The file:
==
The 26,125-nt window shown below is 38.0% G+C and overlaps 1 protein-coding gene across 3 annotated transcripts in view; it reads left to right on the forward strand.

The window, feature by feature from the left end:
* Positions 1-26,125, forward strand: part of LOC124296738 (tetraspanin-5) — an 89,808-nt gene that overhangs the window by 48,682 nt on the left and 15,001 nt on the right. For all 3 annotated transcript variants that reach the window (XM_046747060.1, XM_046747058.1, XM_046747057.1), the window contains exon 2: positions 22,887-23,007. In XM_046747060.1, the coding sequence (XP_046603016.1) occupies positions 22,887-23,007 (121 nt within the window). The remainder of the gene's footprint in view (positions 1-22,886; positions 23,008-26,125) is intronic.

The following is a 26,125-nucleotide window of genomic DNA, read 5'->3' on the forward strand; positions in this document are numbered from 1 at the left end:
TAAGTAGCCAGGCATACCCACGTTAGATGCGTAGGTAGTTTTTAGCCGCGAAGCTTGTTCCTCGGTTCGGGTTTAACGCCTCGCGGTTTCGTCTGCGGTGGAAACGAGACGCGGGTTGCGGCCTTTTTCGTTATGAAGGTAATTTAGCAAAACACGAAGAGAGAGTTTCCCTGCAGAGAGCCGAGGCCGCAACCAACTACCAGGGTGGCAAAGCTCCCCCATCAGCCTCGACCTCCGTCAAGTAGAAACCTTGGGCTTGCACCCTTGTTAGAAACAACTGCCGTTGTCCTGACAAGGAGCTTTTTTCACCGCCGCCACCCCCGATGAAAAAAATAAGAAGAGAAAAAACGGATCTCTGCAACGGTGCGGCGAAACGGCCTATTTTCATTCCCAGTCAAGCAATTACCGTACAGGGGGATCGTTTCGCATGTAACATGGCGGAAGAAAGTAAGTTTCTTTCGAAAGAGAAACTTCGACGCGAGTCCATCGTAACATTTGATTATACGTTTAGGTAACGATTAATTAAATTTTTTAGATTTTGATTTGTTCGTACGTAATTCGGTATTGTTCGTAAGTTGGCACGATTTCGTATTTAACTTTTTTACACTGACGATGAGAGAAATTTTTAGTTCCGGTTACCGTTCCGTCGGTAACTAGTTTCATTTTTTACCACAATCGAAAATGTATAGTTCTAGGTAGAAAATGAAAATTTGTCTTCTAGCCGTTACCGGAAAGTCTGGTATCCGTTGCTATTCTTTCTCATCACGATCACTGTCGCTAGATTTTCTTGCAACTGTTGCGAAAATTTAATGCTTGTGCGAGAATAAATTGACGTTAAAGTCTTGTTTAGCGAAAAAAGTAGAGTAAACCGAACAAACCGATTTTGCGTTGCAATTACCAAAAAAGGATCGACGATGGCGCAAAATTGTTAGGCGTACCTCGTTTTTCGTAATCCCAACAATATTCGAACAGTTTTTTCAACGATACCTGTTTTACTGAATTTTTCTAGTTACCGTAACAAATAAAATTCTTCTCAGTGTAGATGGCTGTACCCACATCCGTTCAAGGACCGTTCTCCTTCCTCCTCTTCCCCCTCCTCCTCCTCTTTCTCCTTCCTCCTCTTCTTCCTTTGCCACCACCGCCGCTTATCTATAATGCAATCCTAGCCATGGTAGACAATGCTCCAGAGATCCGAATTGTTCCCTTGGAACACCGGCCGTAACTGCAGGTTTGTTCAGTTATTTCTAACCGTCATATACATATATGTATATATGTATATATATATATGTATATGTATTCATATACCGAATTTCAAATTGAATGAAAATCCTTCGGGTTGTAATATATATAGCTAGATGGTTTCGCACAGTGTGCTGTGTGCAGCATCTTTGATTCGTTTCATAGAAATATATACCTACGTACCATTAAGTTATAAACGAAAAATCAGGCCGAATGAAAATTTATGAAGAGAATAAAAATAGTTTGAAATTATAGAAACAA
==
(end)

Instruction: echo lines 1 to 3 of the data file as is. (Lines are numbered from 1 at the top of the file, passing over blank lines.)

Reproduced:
The 26,125-nt window shown below is 38.0% G+C and overlaps 1 protein-coding gene across 3 annotated transcripts in view; it reads left to right on the forward strand.

The window, feature by feature from the left end:
* Positions 1-26,125, forward strand: part of LOC124296738 (tetraspanin-5) — an 89,808-nt gene that overhangs the window by 48,682 nt on the left and 15,001 nt on the right. For all 3 annotated transcript variants that reach the window (XM_046747060.1, XM_046747058.1, XM_046747057.1), the window contains exon 2: positions 22,887-23,007. In XM_046747060.1, the coding sequence (XP_046603016.1) occupies positions 22,887-23,007 (121 nt within the window). The remainder of the gene's footprint in view (positions 1-22,886; positions 23,008-26,125) is intronic.